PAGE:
The Silver Swan (Magill's Literary Annual 2009)
The Silver Swan by Benjamin Black begins in the middle of things with the protagonist, Quirke, puzzling over a note from someone who seems vaguely familiar but whom he does not recall until they meet in a bar. Billy Hunt, a former athletic classmate, informs Quirke, a Dublin pathologist, that his wife has drowned, and Billy pleads that her beautiful body not be disfigured by an autopsy. Quirke reluctantly agrees, only to renege on the promise when he finds a tiny puncture wound on her arm.
At an inquest, Quirke insists that the cause of death was drowning, though he harbors suspicions and spends the rest of the novel learning more than he expected about a host of lives and uncovering the sad truth about Deirdre Hunt’s life and death. His investigation uncovers exploitation, blackmail, drug use, and murder, and his primary motivation has less to do with issues of legality or justice than with simple curiosity and protectiveness.
The novel assumes a knowledge of characters and situations that transpired in the first Black mystery, Christine Falls (2007), with these events occurring about two years later. Quirke has lost his wife, has remained thoroughly alienated from a daughter he abandoned in childhood, and has betrayed his adoptive father, a judge, who has hidden behind his office. Additionally, although Quirke has given up the drink, he must continually struggle with alcoholic urges that haunt him, just as the novel’s...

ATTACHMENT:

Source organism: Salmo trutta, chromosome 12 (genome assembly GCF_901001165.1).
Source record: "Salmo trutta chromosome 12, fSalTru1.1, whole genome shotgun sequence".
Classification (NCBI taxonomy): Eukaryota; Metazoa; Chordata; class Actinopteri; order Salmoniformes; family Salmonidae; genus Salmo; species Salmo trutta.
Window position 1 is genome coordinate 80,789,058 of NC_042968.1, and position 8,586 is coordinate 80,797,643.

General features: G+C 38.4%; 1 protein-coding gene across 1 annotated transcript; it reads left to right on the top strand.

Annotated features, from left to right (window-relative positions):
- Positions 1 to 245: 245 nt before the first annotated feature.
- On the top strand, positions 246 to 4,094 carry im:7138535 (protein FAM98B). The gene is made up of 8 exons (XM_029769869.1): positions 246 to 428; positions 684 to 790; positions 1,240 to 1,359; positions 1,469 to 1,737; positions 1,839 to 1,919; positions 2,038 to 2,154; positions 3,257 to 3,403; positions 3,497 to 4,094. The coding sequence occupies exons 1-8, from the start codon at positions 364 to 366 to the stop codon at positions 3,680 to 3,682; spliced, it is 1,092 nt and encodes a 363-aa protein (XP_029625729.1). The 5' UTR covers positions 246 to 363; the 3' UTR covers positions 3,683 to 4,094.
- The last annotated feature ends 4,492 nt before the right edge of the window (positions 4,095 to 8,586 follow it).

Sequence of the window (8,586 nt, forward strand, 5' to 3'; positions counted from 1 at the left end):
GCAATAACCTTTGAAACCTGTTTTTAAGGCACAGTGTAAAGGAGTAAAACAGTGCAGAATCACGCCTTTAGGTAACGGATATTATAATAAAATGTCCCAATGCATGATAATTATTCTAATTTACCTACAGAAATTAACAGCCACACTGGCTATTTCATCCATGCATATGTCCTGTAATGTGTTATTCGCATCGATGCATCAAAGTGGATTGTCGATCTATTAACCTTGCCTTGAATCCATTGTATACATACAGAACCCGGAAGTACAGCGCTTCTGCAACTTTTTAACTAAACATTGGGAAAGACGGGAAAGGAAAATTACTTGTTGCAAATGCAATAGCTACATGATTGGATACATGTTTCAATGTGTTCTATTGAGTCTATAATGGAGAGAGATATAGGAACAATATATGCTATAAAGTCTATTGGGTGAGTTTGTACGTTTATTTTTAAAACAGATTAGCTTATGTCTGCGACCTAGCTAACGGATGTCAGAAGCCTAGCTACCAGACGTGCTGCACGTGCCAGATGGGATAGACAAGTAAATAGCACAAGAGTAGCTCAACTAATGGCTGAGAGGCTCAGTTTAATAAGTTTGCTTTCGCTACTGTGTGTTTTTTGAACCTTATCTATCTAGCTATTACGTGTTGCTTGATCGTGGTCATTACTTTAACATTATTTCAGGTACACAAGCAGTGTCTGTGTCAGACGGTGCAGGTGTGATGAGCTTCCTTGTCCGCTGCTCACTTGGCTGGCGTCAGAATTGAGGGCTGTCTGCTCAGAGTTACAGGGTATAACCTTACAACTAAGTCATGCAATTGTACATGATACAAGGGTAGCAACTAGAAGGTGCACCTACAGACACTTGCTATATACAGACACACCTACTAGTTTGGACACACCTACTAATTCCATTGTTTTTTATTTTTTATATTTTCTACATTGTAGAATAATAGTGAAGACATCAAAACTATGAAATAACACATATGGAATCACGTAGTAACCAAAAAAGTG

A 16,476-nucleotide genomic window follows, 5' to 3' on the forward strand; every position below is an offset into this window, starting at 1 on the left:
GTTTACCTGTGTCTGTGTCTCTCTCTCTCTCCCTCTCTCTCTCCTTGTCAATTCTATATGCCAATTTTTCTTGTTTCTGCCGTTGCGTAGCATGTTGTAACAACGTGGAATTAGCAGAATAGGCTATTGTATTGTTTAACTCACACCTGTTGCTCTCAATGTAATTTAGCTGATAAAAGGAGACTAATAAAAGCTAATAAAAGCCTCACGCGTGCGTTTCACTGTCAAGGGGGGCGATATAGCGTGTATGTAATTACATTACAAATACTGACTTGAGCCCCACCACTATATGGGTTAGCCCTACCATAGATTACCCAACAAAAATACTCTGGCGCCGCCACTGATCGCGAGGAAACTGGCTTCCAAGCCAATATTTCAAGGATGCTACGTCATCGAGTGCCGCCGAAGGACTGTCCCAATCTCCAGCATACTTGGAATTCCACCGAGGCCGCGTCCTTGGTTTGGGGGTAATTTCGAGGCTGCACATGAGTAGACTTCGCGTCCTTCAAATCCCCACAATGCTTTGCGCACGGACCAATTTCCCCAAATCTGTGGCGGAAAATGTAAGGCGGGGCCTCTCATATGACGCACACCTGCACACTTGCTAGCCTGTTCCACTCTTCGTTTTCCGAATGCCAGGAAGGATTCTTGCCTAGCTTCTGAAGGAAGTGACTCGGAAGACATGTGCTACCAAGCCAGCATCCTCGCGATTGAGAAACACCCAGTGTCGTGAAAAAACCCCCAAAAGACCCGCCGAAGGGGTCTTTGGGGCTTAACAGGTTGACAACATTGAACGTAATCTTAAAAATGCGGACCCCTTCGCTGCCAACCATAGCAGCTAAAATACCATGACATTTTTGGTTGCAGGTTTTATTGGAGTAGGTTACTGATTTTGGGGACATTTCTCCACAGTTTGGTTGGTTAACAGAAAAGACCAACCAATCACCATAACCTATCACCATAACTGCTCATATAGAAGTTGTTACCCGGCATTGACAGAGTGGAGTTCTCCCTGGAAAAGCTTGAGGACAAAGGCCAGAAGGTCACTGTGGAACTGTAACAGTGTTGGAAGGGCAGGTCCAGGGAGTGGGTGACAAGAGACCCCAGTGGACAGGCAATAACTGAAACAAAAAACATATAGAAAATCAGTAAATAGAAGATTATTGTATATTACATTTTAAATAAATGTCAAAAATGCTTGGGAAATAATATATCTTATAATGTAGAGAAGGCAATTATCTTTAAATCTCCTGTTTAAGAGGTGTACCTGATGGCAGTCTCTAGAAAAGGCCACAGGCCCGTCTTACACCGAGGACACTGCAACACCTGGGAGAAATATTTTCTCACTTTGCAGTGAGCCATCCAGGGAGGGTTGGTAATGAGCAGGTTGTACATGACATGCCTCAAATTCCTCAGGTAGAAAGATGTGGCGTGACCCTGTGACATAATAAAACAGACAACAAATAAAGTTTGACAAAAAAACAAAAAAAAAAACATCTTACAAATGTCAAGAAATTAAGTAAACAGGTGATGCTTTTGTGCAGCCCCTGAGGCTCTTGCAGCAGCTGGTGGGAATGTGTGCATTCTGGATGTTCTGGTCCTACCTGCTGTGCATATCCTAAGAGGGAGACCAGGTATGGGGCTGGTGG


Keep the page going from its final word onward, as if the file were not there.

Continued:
(The entire section is 1598 words.)
Want to Read More?
Subscribe now to read the rest of this article. Plus get complete access to 30,000+ study guides!
Bibliography (Magill's Literary Annual 2009)
Booklist 104, no. 11 (February 1, 2008): 32.
The Boston Globe, March 10, 2008, p. C6.
The Christian Science Monitor, March 28, 2008, p. 14.
Houston Chronicle, March 20, 2008, p. 1.
Kirkus Reviews 75, no. 24 (December 15, 2007): 1254.
Library Journal 133, no. 2 (February 1, 2008): 51.
Los Angeles Times, March 5, 2008, p. E1.
The New York Times Book Review, April 20, 2008, p. 17.
Publishers Weekly 255, no. 1 (January 7, 2008): 36.
Sunday Times, November 18, 2007, p. 20.
The Times Literary Supplement, November 23, 2007, p. 21.
(The entire section is 55 words.)